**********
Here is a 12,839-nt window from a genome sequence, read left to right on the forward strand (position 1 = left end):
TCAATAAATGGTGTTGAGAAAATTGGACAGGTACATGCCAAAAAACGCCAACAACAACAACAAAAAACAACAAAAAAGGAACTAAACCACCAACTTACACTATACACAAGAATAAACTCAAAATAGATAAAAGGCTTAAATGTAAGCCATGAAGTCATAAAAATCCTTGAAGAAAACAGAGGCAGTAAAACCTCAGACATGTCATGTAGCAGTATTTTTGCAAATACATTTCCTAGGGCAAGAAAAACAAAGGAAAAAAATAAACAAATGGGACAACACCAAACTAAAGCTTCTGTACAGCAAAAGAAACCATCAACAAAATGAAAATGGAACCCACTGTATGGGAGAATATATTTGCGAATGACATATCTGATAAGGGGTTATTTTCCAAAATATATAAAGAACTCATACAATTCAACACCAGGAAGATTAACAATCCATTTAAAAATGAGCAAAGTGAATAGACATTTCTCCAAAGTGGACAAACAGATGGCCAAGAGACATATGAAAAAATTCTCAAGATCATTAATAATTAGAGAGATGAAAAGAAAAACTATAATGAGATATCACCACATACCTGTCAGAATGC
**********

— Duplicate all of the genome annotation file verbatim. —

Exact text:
Here is a 12,839-nt window from a genome sequence, read left to right on the forward strand (position 1 = left end):
TCAATAAATGGTGTTGAGAAAATTGGACAGGTACATGCCAAAAAACGCCAACAACAACAACAAAAAACAACAAAAAAGGAACTAAACCACCAACTTACACTATACACAAGAATAAACTCAAAATAGATAAAAGGCTTAAATGTAAGCCATGAAGTCATAAAAATCCTTGAAGAAAACAGAGGCAGTAAAACCTCAGACATGTCATGTAGCAGTATTTTTGCAAATACATTTCCTAGGGCAAGAAAAACAAAGGAAAAAAATAAACAAATGGGACAACACCAAACTAAAGCTTCTGTACAGCAAAAGAAACCATCAACAAAATGAAAATGGAACCCACTGTATGGGAGAATATATTTGCGAATGACATATCTGATAAGGGGTTATTTTCCAAAATATATAAAGAACTCATACAATTCAACACCAGGAAGATTAACAATCCATTTAAAAATGAGCAAAGTGAATAGACATTTCTCCAAAGTGGACAAACAGATGGCCAAGAGACATATGAAAAAATTCTCAAGATCATTAATAATTAGAGAGATGAAAAGAAAAACTATAATGAGATATCACCACATACCTGTCAGAATGC